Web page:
Lawmakers Plan To Rein In Weaponized Drones

When Clinton resident Austin Haughwout uploaded YouTube videos of his pistol and flamethrower-equipped drones last year, he triggered a national debate over the use of weaponized drones that is expected to result in new state legislation. Eight states, including Vermont and Maine, now have laws prohibiting or limiting the weaponization of drones, and Connecticut is expected to take up a similar ban in the next legislative session. A proposal in Connecticut to make it a felony to carry a weapon or an explosive in a drone was approved by the House during the 2016 legislative session, but the Senate failed to take action. “Hopefully, next year, we will get the legislation across the finish line,” said Rep. Stephen Dargan, D-West Haven, co-chair of the legislature’s Public Safety and Security Committee. Nationally, there were 632,068 drones registered as of December, according to Alison Duquette, a spokeswoman for the Federal Aviation Administration (FAA).

Don’t Soak Up The UV Rays; Skin Cancer Rates On The Rise

As melanoma rates continue to rise nationally, particularly among young people, experts warn that skin cancer will become increasingly common unless community leaders and policy makers emphasize its prevention. More than 9,000 people nationwide die of melanoma each year, and the rate of new cases doubled between 1982 and 2011, according to a recent U.S. Centers for Disease Control and Prevention report. In 2011 alone, the most recent year for which CDC data is available, there were 65,000 cases diagnosed in the United States. In Connecticut, residents are diagnosed with skin cancer at the same rate as residents of Florida, CDC data shows. Outreach efforts and policy changes could prevent an estimated 21,000 new cases of melanoma each year, the CDC said.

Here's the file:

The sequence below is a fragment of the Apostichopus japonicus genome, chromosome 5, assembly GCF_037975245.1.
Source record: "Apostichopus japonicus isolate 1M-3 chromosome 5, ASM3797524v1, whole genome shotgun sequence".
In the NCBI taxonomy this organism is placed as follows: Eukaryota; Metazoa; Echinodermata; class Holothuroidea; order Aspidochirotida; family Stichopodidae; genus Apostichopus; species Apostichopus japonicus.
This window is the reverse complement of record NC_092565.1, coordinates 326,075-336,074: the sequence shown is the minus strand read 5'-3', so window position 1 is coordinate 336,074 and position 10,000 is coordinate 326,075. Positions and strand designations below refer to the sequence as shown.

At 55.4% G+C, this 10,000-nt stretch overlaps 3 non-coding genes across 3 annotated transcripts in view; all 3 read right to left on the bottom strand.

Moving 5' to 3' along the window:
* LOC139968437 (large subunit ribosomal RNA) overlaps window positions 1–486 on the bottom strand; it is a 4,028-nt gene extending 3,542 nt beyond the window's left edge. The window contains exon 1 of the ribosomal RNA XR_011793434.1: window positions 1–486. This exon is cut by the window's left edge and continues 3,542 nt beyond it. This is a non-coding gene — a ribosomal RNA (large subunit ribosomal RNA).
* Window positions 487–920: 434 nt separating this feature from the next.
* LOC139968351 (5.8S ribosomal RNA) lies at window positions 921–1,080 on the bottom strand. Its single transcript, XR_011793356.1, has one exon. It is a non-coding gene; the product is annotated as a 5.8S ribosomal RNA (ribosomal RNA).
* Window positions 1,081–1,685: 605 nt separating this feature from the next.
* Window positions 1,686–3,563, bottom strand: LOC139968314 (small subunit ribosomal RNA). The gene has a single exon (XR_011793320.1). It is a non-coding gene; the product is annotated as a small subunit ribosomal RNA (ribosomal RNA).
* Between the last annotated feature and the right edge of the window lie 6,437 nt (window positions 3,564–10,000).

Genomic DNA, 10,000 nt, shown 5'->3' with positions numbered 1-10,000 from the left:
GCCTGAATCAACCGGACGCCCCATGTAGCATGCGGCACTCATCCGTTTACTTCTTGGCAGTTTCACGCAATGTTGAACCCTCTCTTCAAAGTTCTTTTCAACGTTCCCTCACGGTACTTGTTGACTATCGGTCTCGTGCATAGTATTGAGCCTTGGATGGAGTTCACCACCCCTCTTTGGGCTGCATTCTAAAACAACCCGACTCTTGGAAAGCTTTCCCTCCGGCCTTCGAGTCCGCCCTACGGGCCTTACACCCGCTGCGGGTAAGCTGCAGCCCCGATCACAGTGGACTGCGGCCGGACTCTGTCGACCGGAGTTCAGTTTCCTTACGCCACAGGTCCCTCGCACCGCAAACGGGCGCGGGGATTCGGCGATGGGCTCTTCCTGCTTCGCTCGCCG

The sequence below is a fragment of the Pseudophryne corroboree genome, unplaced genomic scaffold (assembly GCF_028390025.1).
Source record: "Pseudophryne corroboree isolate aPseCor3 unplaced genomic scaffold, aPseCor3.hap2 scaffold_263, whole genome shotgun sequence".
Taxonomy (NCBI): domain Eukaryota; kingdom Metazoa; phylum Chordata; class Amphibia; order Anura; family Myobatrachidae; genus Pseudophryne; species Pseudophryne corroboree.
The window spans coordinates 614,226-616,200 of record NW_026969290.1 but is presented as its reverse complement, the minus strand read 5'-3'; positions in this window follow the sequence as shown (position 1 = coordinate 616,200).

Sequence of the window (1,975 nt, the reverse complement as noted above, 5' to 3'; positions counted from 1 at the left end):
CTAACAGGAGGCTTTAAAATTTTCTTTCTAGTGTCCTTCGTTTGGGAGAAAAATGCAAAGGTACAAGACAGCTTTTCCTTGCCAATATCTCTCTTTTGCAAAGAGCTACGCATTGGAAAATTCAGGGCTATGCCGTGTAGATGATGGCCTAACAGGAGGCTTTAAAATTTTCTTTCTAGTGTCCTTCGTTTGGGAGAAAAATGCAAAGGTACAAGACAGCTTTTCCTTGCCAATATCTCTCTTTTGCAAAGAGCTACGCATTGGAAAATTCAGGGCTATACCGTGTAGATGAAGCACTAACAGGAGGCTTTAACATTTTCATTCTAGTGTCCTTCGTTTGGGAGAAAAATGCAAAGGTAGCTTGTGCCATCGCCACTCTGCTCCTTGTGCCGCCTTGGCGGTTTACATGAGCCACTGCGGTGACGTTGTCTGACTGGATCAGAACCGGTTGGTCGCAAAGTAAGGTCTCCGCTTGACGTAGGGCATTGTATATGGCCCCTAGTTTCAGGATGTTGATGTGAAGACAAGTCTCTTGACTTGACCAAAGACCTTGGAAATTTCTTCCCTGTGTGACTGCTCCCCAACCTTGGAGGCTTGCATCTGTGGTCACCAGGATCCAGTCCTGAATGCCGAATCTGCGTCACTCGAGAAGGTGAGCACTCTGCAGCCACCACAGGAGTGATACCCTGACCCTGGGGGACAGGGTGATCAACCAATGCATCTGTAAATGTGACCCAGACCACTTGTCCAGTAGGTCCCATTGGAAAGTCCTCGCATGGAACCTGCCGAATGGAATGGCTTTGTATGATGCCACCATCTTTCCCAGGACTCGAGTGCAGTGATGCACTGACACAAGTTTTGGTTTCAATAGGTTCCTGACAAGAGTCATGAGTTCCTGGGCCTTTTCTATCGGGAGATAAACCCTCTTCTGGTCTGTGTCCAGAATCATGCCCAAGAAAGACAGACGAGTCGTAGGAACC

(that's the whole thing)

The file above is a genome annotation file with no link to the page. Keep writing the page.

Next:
Connecticut Among The Best States For Women To Live

If you’re a woman, Connecticut is not a bad place to be. The Institute for Women’s Policy Research (IWPR) released a report last month that examined the status of women by state. Overall, Minnesota was named the best place for women because of that state’s policies around issues such as reproductive rights, employment, poverty, and health. Three states – Connecticut, Massachusetts and Vermont – tied for second. Even better news?

It’s Time For Pro-Choice Legislation

The last time Congress passed any significant law protecting a woman’s reproductive rights, Bill Clinton was President. That was 1994, and in the interim, people who would colonize the U.S. womb –maybe make it the 51st state — have been busy. And people who disagree with that colonization have seemed strangely quiet. Some relief greets the news that Connecticut Sen. Richard Blumenthal and others have introduced S. 1696, the Women’s Health Protection Act of 2013. If the legislation passes the Senate, which has no shot of being called for a House vote while Speaker John Boehner holds sway, it is an acknowledgement (finally) that women have the right to decide their reproductive destiny, and closing health clinics restricts that right.